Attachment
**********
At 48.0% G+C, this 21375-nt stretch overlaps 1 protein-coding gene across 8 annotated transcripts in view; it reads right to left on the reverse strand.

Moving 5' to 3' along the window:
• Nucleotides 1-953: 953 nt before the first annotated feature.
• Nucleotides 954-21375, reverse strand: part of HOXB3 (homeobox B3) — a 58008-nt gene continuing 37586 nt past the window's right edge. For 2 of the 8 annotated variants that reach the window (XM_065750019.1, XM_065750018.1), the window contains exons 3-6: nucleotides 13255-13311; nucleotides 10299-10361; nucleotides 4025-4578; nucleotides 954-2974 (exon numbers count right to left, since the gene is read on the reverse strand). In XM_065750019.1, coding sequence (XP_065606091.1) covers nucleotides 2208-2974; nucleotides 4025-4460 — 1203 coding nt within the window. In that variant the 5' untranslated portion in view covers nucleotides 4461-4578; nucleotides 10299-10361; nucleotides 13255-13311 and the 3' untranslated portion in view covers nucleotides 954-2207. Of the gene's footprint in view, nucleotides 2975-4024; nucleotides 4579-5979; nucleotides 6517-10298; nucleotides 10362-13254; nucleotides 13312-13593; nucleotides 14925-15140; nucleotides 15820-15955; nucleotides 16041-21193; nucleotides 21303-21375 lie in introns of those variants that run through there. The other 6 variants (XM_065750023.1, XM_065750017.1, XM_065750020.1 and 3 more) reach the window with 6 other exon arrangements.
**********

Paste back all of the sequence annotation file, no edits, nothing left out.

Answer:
At 48.0% G+C, this 21375-nt stretch overlaps 1 protein-coding gene across 8 annotated transcripts in view; it reads right to left on the reverse strand.

Moving 5' to 3' along the window:
• Nucleotides 1-953: 953 nt before the first annotated feature.
• Nucleotides 954-21375, reverse strand: part of HOXB3 (homeobox B3) — a 58008-nt gene continuing 37586 nt past the window's right edge. For 2 of the 8 annotated variants that reach the window (XM_065750019.1, XM_065750018.1), the window contains exons 3-6: nucleotides 13255-13311; nucleotides 10299-10361; nucleotides 4025-4578; nucleotides 954-2974 (exon numbers count right to left, since the gene is read on the reverse strand). In XM_065750019.1, coding sequence (XP_065606091.1) covers nucleotides 2208-2974; nucleotides 4025-4460 — 1203 coding nt within the window. In that variant the 5' untranslated portion in view covers nucleotides 4461-4578; nucleotides 10299-10361; nucleotides 13255-13311 and the 3' untranslated portion in view covers nucleotides 954-2207. Of the gene's footprint in view, nucleotides 2975-4024; nucleotides 4579-5979; nucleotides 6517-10298; nucleotides 10362-13254; nucleotides 13312-13593; nucleotides 14925-15140; nucleotides 15820-15955; nucleotides 16041-21193; nucleotides 21303-21375 lie in introns of those variants that run through there. The other 6 variants (XM_065750023.1, XM_065750017.1, XM_065750020.1 and 3 more) reach the window with 6 other exon arrangements.